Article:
Export Administration Regulations (EAR) Compliance Solutions.
Visual Compliance helps you to easily and effectively comply with Export Administration Regulations (EAR), administered by the Bureau of Industry and Security (BIS). Our solutions integrate export controls into your current business processes to assist you in achieving compliance with BIS and EAR requirements, and stay up-to-date with any changes.
- Classifying products and dual-use goods under Schedule B and the CCL
- Screening suppliers against government watch lists
- Managing knowledge, documentation, and access across business units or geographical locations
- Screening products and destinations for restricted, sanctioned, or embargoed countries
- Managing licenses, exceptions, and exemptions under BIS export controls and other government agency regulations
- Restricting access to controlled goods
Targeted communication, education, and resolution resources.
Stay up-to-date with the Export Administration Regulations with Visual Compliance.
Why do I need BIS Export Administration compliance software?
The principal statutory authority for the Export Administration Regulations (EAR) is the Export Administration Act (EAA) of 1979 (currently in effect under the International Emergency Economic Powers Act and awaiting the forthcoming ratification of the EAA of 2001). It is administered by the Department of Commerce Bureau of Industry and Security (BIS), formerly the Bureau of Export Administration (BXA).
The EAA is "An Act to provide authority to regulate exports, to improve the efficiency of export regulation ..." Section 2 of the Act contains a number of policy statements: more +
- Exports of goods or technology without regard to whether they make a significant contribution to the military potential of individual countries or combinations of countries may adversely affect the national security of the United States.
- It is important that the administration of controls imposed for national security purposes give special emphasis to the need to control exports of technology (and goods which contribute significantly to the transfer of such technology) which could make a significant contribution to the military potential of any country or combination of countries which would be detrimental to the national security of the United States.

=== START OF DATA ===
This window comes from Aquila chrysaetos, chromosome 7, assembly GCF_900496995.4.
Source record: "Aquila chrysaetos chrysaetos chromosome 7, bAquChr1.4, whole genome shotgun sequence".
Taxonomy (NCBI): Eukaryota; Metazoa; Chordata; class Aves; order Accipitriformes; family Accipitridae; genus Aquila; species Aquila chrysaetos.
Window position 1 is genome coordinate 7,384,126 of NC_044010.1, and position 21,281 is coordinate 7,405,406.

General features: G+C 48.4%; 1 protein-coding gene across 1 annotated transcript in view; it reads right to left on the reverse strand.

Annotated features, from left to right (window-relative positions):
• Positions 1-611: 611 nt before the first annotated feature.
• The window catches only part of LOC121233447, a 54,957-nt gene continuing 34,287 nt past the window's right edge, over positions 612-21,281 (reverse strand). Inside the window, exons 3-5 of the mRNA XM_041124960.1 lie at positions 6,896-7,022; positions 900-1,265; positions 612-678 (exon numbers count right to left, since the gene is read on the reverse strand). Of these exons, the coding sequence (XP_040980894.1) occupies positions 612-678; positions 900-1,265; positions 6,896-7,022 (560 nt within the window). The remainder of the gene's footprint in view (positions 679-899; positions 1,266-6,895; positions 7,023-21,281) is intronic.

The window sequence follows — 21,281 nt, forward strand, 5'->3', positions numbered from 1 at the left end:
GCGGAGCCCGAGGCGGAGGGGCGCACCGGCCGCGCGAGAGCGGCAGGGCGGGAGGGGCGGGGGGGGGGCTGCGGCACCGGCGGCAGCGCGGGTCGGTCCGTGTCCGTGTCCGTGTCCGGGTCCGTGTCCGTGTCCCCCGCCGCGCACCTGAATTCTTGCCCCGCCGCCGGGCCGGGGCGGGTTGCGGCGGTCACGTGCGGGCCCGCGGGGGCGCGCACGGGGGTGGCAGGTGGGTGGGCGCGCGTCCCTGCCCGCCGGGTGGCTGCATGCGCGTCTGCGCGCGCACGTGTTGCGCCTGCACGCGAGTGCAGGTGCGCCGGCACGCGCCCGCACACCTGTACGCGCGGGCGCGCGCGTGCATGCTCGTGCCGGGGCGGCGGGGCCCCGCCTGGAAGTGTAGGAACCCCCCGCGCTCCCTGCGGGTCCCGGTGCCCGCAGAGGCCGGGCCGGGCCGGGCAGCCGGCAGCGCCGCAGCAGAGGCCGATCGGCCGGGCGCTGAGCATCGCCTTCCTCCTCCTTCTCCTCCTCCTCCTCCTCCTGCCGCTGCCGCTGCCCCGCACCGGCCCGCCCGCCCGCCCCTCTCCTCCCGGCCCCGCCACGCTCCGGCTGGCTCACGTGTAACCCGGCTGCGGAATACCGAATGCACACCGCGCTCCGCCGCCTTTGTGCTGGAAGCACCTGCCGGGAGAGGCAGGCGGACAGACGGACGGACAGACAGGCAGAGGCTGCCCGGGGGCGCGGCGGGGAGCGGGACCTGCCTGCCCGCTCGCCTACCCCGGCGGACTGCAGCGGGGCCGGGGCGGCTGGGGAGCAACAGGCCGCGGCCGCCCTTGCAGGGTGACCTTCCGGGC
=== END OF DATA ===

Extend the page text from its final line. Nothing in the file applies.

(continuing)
- It is important that the administration of controls imposed for foreign policy purposes give special emphasis to the need to control exports of goods and substances hazardous to the public health and the environment which are banned or severely restricted for use in the United States, and which, if exported, could affect the international reputation of the United States as a responsible trading partner.
- Availability to controlled countries of goods and technology from foreign sources is a fundamental concern of the United States and should be eliminated through negotiations and other appropriate means whenever possible.
In addition to the Export Administration Regulations and EAA, export controls are put into effect through regulations, sanctions and embargoes, Executive Orders, and Federal Register notices. These regulations and orders spell out your rights and your responsibilities as an exporter, and highlight the necessity of having BIS export control software in place. In short, what you must do, what you must not do, and what will happen if you fail to comply.
Schedule B export classification
Export compliance with the Export Administration Regulations requires companies to accurately determine the classification of their products and dual-use goods under U.S. Schedule B for completion of mandatory Electronic Export Information (EEI) electronically filed through the government Automated Export System (AES).
Commerce Control List (CCL) export classification
To comply with Export Administration Regulations controls and license requirements, exemptions, and exceptions for military goods and dual-use goods, companies also need to determine the classification of the same goods under the BIS Commerce Control List (CCL) to arrive at the appropriate export control classification number (ECCN). With the anticipated transfer of items from the USML to the CCL, ensuring "higher fences" than other ECCNs, some companies face significant EAR re-classification exercises.
Dual-use goods and the BIS entities list
When dual-use goods are controlled under the Commerce Control List (CCL), companies need to be concerned with ensuring their goods are not being sourced from, sold to, or do not come into contact with parties on numerous government watch lists including the BIS denied persons, unverified, and entity lists. These lists consist of foreign persons (businesses, research institutions, government and private organizations, and individuals) subject to specific license requirements for the export, re-export and/or transfer (in-country) of CCL-controlled goods. A robust BIS export compliance software solution is vital to ensure proper screening against all these lists.